Infamous Food Failures
Food and beverage companies are tasked with keeping up with a constantly evolving industry and customers’ expectations. Though this often results in fresh and exciting ideas for new products that customers love, it’s inevitable that some of them aren’t as appetizing. Here are some of the biggest food flops in recent history, some of which you might have been “lucky” enough to try when they were available.
Starbucks debuted the Chantico in January 2005. The very rich chocolate drink packed 390 calories into a 6-ounce cup and was said to resemble “a melted truffle” by a company spokesperson. While the drinkable dessert attracted diehard fans, it didn’t sell well and only lasted 11 months on the menu. For those who miss the drink, there’s a number of copycat recipes available online.
Following its debut in Europe, Crystal Pepsi was introduced to Americans in 1992. The initial reception was positive, but sales dropped quickly after a suicidal kamikaze drink, Tab Clear, was introduced by Coca-Cola in a bid to take out the entire clear cola category. Crystal Pepsi was discontinued in early 1994, but amidst continual demands for its return – including a petition that gathered 37,000 signatures – the drink returned for several limited runs between 2015 and 2017.
In most cases, if you found a bottle of green ketchup, you would assume it had gone very, very bad, but for a few years in the early 2000s, it was all the rage. In 2000, Heinz introduced the Heinz EZ Squirt, which introduced both a narrow nozzle for drawing on food and a “Blastin’ Green” color. This food flop actually had a strong start – the green color was so successful, the company followed up with purple, a mystery color (which could turn out to be purple, orange, or teal), and blue. While the colorful condiments experienced initial success and ultimately sold 25 million units, the novelty of the crazy colors wore off over the next few years, and the line was discontinued in 2006.
Gerber has long been the leader in the baby food sector, but that sector’s fluctuations once led to concerns among company executives. Between 1960 and 1972, births per year declined from 4.2 million to 3.2 million, leaving Gerber scrambling to cover those lost profits. One recovery attempt was Gerber Singles, which greatly resembled the company’s baby food – pureed meat, vegetables, and fruit – but was packaged in larger jars and marketed to young adults. The idea was to provide an easy meal for those living on their own for the first time, but it turned out that not many adults were keen on eating mush, so it didn’t last very long.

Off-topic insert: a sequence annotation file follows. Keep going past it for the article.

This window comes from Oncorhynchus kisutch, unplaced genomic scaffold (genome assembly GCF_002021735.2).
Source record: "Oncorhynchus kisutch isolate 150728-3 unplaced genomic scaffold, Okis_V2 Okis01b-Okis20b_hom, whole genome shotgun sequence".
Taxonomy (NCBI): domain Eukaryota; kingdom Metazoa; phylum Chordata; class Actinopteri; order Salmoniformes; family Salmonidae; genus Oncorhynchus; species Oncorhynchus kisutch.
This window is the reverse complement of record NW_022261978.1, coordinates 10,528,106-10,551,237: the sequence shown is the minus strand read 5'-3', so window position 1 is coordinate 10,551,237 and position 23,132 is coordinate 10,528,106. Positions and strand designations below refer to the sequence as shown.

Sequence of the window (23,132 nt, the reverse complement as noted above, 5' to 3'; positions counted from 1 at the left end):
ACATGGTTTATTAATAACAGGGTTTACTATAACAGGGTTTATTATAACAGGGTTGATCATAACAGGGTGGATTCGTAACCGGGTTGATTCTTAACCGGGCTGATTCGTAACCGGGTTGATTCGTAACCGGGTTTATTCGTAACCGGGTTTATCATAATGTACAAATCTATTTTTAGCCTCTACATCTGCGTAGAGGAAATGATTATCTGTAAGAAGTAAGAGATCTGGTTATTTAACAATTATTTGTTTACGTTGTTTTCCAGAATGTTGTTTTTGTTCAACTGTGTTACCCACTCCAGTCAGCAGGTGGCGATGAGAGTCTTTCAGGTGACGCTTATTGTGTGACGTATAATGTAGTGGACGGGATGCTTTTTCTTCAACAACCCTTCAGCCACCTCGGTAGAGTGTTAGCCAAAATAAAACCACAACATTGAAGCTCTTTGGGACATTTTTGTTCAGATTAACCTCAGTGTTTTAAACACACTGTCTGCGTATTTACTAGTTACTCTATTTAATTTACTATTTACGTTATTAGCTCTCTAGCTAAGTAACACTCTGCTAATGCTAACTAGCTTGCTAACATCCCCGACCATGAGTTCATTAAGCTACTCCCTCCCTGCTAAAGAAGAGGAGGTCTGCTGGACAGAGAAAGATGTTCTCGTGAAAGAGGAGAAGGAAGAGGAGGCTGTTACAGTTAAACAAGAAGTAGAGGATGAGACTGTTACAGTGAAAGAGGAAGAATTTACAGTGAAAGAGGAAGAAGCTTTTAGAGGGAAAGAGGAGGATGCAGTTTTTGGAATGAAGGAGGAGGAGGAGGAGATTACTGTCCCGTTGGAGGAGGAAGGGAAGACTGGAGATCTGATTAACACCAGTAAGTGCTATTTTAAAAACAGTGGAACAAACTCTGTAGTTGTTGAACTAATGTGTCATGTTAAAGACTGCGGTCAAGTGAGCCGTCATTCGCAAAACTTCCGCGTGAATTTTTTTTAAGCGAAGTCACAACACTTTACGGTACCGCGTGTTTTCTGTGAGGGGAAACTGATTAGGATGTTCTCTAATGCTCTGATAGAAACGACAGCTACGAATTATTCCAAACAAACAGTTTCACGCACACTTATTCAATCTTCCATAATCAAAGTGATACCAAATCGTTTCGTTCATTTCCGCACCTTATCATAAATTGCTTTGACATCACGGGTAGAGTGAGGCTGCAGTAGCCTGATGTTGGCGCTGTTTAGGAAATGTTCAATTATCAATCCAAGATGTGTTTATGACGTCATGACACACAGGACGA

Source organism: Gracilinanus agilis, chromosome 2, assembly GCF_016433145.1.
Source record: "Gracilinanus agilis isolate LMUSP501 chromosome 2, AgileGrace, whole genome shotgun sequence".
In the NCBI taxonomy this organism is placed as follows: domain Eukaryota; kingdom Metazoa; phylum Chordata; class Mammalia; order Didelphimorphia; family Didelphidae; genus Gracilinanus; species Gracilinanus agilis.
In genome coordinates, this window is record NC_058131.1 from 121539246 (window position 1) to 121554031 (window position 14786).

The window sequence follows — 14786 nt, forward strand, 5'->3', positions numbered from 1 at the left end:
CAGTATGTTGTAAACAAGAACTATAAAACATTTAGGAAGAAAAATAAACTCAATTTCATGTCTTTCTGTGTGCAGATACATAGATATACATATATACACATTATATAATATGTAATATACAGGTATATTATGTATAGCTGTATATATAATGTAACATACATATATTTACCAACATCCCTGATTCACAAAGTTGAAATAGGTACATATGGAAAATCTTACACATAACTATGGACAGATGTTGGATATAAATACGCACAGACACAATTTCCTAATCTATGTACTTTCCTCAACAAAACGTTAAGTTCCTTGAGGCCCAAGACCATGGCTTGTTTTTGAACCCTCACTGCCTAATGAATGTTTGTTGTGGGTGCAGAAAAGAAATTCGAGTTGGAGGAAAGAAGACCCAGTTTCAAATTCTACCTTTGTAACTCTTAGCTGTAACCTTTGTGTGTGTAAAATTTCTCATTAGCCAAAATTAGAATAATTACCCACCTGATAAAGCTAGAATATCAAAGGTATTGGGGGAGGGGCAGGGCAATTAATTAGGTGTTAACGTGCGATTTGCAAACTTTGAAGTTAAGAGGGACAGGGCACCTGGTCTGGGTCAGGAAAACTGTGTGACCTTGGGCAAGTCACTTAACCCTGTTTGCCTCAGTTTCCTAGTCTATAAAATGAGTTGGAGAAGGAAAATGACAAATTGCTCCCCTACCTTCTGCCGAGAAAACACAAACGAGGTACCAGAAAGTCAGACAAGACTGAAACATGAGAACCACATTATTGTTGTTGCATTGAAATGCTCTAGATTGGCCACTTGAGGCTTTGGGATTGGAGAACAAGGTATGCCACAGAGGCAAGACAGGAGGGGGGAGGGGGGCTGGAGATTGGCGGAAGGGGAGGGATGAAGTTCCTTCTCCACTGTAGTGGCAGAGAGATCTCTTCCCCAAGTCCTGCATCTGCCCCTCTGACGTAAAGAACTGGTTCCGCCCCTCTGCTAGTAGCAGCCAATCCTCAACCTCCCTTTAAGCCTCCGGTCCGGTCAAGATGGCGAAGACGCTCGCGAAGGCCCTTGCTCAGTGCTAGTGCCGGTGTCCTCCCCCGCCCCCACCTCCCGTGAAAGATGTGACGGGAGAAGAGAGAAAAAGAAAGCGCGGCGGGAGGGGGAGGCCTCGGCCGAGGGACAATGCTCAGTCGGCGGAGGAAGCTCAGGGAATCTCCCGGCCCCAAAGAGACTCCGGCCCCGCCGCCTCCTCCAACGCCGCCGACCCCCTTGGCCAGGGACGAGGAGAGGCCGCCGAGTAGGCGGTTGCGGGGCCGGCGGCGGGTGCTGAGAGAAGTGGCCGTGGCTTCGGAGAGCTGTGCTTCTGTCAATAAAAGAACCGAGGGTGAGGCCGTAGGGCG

You might be wondering what a travel website is doing on a list of failed food products, but before the term was associated with flights and hotels, it was a drink – or, at least, something like a drink, since beverage brand Clearly Canadian dubbed Orbitz a “texturally enhanced alternative beverage.” Introduced in 1997, the bottles actually looked more like lava lamps, with colored globules floating in a clear liquid. Confusing flavor names included “Blueberry Melon Strawberry” and “Pineapple Banana Cherry Coconut,” but according to some, it all actually tasted like what they imagined the inside of a lava lamp might taste like. Unsurprisingly, sales were abysmal and the drink was discontinued less than a year later.
Before Pepsi suffered its Crystal failure, the folks at Coca-Cola experienced their own product miscalculation in 1985. However, New Coke was arguably an even worse blunder, considering the company not only introduced a new soda, it used it to replace its biggest seller. In April 1985, Coca-Cola underwent its first recipe change in 99 years, and customers hated it. Only 13 percent of soda drinkers liked the new formula, and habitual Coke drinkers loathed it so much that the new drink prompted calls, letters, protests, and even the formation of The Old Cola Drinkers of America, a group that grew to 100,000 strong before the company capitulated only four months after New Coke’s introduction, switching back to what is now known as Coca-Cola Classic in July 1985. The fiasco became a pop culture punchline, with author Winston Groom satirically blaming the failed rollout and a fictional riot in Atlanta on the titular character of Forrest Gump in the sequel Gump & Co.
The company has managed to put a positive spin on the incident in the years since. A Coca-Cola spokesperson told CBS on New Coke’s 30th anniversary, “When we look back, this was the pivotal moment when we learned that fiercely loyal consumers – not the company – own Coca-Cola and all of our brands.”